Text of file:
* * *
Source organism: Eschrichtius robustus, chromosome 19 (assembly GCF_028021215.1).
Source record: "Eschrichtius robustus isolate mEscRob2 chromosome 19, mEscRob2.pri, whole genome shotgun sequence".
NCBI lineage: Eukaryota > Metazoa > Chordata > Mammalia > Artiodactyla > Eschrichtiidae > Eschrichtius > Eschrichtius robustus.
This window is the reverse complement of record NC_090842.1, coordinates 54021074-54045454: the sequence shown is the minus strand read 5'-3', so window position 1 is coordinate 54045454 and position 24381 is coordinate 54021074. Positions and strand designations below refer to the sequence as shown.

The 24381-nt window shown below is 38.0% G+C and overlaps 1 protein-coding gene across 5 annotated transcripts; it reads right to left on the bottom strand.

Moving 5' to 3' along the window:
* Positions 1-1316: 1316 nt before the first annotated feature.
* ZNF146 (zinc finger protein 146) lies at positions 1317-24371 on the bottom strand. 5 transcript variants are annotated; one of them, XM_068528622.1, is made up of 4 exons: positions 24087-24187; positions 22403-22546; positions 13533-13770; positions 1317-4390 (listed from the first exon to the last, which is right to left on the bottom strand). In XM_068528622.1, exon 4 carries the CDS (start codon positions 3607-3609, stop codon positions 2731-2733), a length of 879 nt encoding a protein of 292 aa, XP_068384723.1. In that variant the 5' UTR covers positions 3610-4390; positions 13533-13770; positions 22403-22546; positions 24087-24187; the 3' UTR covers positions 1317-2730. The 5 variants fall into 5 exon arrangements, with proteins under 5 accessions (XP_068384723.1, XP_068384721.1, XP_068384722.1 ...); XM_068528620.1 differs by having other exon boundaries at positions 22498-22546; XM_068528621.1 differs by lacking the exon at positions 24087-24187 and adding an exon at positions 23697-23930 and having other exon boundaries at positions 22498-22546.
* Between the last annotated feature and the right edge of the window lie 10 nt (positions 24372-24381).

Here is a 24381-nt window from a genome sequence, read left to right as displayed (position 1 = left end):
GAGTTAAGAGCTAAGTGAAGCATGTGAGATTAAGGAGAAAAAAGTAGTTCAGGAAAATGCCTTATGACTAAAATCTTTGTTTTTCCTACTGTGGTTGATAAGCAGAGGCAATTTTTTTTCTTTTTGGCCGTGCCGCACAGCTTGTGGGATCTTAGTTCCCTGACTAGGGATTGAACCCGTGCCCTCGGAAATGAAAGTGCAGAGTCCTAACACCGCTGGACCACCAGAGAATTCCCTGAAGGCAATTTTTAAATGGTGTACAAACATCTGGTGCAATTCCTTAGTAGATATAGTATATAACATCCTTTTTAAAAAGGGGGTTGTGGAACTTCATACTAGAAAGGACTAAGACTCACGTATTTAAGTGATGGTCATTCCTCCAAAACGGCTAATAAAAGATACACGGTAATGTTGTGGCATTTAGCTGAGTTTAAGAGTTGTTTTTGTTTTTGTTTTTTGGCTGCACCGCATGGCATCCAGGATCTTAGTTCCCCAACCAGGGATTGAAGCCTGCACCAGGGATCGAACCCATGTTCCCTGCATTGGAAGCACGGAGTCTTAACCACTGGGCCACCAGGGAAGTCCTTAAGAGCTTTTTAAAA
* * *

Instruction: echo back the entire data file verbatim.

Source organism: Eschrichtius robustus, chromosome 19 (assembly GCF_028021215.1).
Source record: "Eschrichtius robustus isolate mEscRob2 chromosome 19, mEscRob2.pri, whole genome shotgun sequence".
NCBI lineage: Eukaryota > Metazoa > Chordata > Mammalia > Artiodactyla > Eschrichtiidae > Eschrichtius > Eschrichtius robustus.
This window is the reverse complement of record NC_090842.1, coordinates 54021074-54045454: the sequence shown is the minus strand read 5'-3', so window position 1 is coordinate 54045454 and position 24381 is coordinate 54021074. Positions and strand designations below refer to the sequence as shown.

The 24381-nt window shown below is 38.0% G+C and overlaps 1 protein-coding gene across 5 annotated transcripts; it reads right to left on the bottom strand.

Moving 5' to 3' along the window:
* Positions 1-1316: 1316 nt before the first annotated feature.
* ZNF146 (zinc finger protein 146) lies at positions 1317-24371 on the bottom strand. 5 transcript variants are annotated; one of them, XM_068528622.1, is made up of 4 exons: positions 24087-24187; positions 22403-22546; positions 13533-13770; positions 1317-4390 (listed from the first exon to the last, which is right to left on the bottom strand). In XM_068528622.1, exon 4 carries the CDS (start codon positions 3607-3609, stop codon positions 2731-2733), a length of 879 nt encoding a protein of 292 aa, XP_068384723.1. In that variant the 5' UTR covers positions 3610-4390; positions 13533-13770; positions 22403-22546; positions 24087-24187; the 3' UTR covers positions 1317-2730. The 5 variants fall into 5 exon arrangements, with proteins under 5 accessions (XP_068384723.1, XP_068384721.1, XP_068384722.1 ...); XM_068528620.1 differs by having other exon boundaries at positions 22498-22546; XM_068528621.1 differs by lacking the exon at positions 24087-24187 and adding an exon at positions 23697-23930 and having other exon boundaries at positions 22498-22546.
* Between the last annotated feature and the right edge of the window lie 10 nt (positions 24372-24381).

Here is a 24381-nt window from a genome sequence, read left to right as displayed (position 1 = left end):
GAGTTAAGAGCTAAGTGAAGCATGTGAGATTAAGGAGAAAAAAGTAGTTCAGGAAAATGCCTTATGACTAAAATCTTTGTTTTTCCTACTGTGGTTGATAAGCAGAGGCAATTTTTTTTCTTTTTGGCCGTGCCGCACAGCTTGTGGGATCTTAGTTCCCTGACTAGGGATTGAACCCGTGCCCTCGGAAATGAAAGTGCAGAGTCCTAACACCGCTGGACCACCAGAGAATTCCCTGAAGGCAATTTTTAAATGGTGTACAAACATCTGGTGCAATTCCTTAGTAGATATAGTATATAACATCCTTTTTAAAAAGGGGGTTGTGGAACTTCATACTAGAAAGGACTAAGACTCACGTATTTAAGTGATGGTCATTCCTCCAAAACGGCTAATAAAAGATACACGGTAATGTTGTGGCATTTAGCTGAGTTTAAGAGTTGTTTTTGTTTTTGTTTTTTGGCTGCACCGCATGGCATCCAGGATCTTAGTTCCCCAACCAGGGATTGAAGCCTGCACCAGGGATCGAACCCATGTTCCCTGCATTGGAAGCACGGAGTCTTAACCACTGGGCCACCAGGGAAGTCCTTAAGAGCTTTTTAAAA